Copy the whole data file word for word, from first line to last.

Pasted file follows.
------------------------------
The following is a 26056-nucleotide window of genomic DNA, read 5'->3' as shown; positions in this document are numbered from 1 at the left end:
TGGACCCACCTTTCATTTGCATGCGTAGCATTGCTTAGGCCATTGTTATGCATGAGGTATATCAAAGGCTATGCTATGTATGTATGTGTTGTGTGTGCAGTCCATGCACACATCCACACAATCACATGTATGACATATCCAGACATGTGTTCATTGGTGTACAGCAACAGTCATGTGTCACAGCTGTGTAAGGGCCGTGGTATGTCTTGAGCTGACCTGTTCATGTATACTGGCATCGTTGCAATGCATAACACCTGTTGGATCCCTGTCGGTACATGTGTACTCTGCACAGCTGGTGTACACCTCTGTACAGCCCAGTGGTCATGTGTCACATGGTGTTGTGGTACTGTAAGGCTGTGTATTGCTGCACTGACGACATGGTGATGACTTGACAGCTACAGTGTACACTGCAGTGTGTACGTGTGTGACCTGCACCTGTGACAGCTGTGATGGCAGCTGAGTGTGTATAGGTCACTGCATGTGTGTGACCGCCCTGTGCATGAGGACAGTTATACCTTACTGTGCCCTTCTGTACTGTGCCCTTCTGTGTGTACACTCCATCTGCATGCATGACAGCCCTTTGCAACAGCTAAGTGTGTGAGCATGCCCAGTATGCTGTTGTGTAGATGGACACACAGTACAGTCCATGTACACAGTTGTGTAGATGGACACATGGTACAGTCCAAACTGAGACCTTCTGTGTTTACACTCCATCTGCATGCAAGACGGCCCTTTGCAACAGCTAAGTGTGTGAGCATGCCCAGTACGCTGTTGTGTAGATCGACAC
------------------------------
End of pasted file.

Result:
The following is a 26056-nucleotide window of genomic DNA, read 5'->3' as shown; positions in this document are numbered from 1 at the left end:
TGGACCCACCTTTCATTTGCATGCGTAGCATTGCTTAGGCCATTGTTATGCATGAGGTATATCAAAGGCTATGCTATGTATGTATGTGTTGTGTGTGCAGTCCATGCACACATCCACACAATCACATGTATGACATATCCAGACATGTGTTCATTGGTGTACAGCAACAGTCATGTGTCACAGCTGTGTAAGGGCCGTGGTATGTCTTGAGCTGACCTGTTCATGTATACTGGCATCGTTGCAATGCATAACACCTGTTGGATCCCTGTCGGTACATGTGTACTCTGCACAGCTGGTGTACACCTCTGTACAGCCCAGTGGTCATGTGTCACATGGTGTTGTGGTACTGTAAGGCTGTGTATTGCTGCACTGACGACATGGTGATGACTTGACAGCTACAGTGTACACTGCAGTGTGTACGTGTGTGACCTGCACCTGTGACAGCTGTGATGGCAGCTGAGTGTGTATAGGTCACTGCATGTGTGTGACCGCCCTGTGCATGAGGACAGTTATACCTTACTGTGCCCTTCTGTACTGTGCCCTTCTGTGTGTACACTCCATCTGCATGCATGACAGCCCTTTGCAACAGCTAAGTGTGTGAGCATGCCCAGTATGCTGTTGTGTAGATGGACACACAGTACAGTCCATGTACACAGTTGTGTAGATGGACACATGGTACAGTCCAAACTGAGACCTTCTGTGTTTACACTCCATCTGCATGCAAGACGGCCCTTTGCAACAGCTAAGTGTGTGAGCATGCCCAGTACGCTGTTGTGTAGATCGACAC